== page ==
People in the Capital Region are passionate about their supermarkets. And maybe none more so than Bruce Roter.
We got an email from Meagan last week:
Every holiday season, I find myself in an egg nog debate with a friend/coworker/stranger about who makes the best egg nog. My family and I are loyal fans of Stewart's egg nog (the premium one, not that "light" crap). I've always immediately dismissed anyone else's rebuttal. I have given a couple other egg nogs a try, and in my opinion, they were nowheres near as delish as Stewart's.
So you know what this means? Yeah, that's right: egg nog taste test!
Updated Tuesday at 2:45
Jess gave us the heads-up this afternoon that David Paterson's proposed budget would also open the way for supermarkets in New York State to sell wine. From a story in the Poughkeepsie Journal:
"We will create a spike in the sale of wine," especially New York wine, Patrick Hooker, the state's agriculture commissioner, said in an interview with Gannett News Service.
Wegmans, a leading upstate supermarket chain, applauded Paterson's plan Monday, saying the law is long overdue.
"We love the idea of supermarkets being allowed to sell wine," said spokeswoman Jeanne Colleluori. "We have supported this idea for decades because we believe it's a great service to the customers."
But liquor stores were quick to criticize the proposal, saying it would lead stores to close and therefore damage the local economy.
And as Jess points out, this could also open the way for more Trader Joe's in New York because the chain does a lot of business selling its discount wines.
But there's a bit of a catch, too: the budget would also more than double the tax on wine.
One more thing: in a little bit of an odd twist, the Paterson admin is sort of now telling people to stop drinking soda and start drinking wine. Sort of.
photo: Flickr user woolennium
Paterson proposes $1 billion in cuts, more flooding, track season all wet, principal arrested, permits for off-leash dogs, Giants coming back
David Paterson has proposed a plan to cut $1 billion in spending from the state budget. Half of that would come from Medicaid funding, $250 million from aid to local governments, and $100 million from legislative pork projects. As you might expect, legislators and lobbyists are already protesting. Local governments are also worried -- for example, Schenectady figures Paterson's plan could cut $700,000 in funding for the city. [TU] [Daily Gazette]
North Greenbush and Rensselaer were the latest parts of the Capital Region to get swamped by rain. The Amtrak line between Hudson and Rensselaer had to be closed for a while because the tracks were underwater. The 74-year-old mayor of Rensselaer said yesterday's flooding was the worst he'd ever seen in the city. A Rensselaer County legislator says the drainage systems there just haven't been able to keep up with the pace of development. [TU] [Troy Record]
Both attendance and the amount bet at the Track are down from last year at the season's midpoint. Attendance is down more than 16 percent and the "handle" is down 8 percent. [Saratogian]
The almost-finished makeover of the Price Chopper on Central in Albany includes a new international aisle -- or to be more exact, two aisles that form a whole section. And it's fun! Really, it is. It's like the EPCOT of supermarket aisles. Here are a few things that caught our eye as we were browsing recently...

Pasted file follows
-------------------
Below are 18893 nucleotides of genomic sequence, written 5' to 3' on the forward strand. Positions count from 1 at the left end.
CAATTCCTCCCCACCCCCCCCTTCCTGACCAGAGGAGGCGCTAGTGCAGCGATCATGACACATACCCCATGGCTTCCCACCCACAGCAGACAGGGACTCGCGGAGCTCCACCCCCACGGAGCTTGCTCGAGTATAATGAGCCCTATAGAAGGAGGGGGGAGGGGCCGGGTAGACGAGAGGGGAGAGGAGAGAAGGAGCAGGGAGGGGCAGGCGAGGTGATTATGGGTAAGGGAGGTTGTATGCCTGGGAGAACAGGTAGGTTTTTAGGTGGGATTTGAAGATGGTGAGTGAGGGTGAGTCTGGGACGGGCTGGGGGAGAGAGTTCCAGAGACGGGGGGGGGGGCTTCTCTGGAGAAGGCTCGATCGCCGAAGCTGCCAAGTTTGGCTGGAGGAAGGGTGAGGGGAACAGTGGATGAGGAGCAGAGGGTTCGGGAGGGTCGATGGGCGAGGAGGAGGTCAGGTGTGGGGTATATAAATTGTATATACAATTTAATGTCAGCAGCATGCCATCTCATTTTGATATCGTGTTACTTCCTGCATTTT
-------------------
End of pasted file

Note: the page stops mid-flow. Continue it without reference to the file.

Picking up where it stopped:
Bruce Roter tells the TU that a local TJ's store is now "no longer a question of if, but when." The evidence? An email from the Trader Joe's vice president of real estate, in which the VP states, "Albany does seem to have a lot of potential for Trader Joe's."
Earlier AOA coverage of the Trader Joe's campaign.
Our last supermarket price check was so popular, we decided to give it another go. But to shake things up a bit this time around, we decided to find out which store has the best bargains.
So we picked a "basket" of 20 items that come in both name brand and store brand so we could find out how much we could save by going generic. And to make things a little more interesting, we tossed discount market Aldi into the mix. Here are the results...
It seems there will be many chapters in the Capital Region Trader Joe's story. And in the latest installment, Rensselaer County legislator Brian Zweig (or someone claiming to be him) reports in a comment on the TU's business blog that he's been in touch with the somewhat secretive supermarket -- and an Albany TJ's is "likely." Eventually. Maybe.
Zweig also reports that "other high-end food retailers are also exploring entry into the Albany region." Hmm. Anyone want to venture a guess?
Earlier AOA items about Trader Joe's.
We'd heard about these yard signs, but almost didn't believe it until we saw this one planted in the grassy median at the corner of Manning and New Scotland in Albany.
If the mysterious Trader Joe's ever does land in the Capital Region, Bruce Roter is gonna have to turn that campaign infrastructure toward something else. Like the Senate. Or maybe the White House. We hear the Democrats are having some trouble settling on a candidate.
What do Trader Joe's and the National Security Agency have in common? On the surface not much, but try asking them a few questions. With all the buzz about getting Trader Joe's to come to A-Town, we thought we'd just give them a call and ask, once and for all: are they coming or not?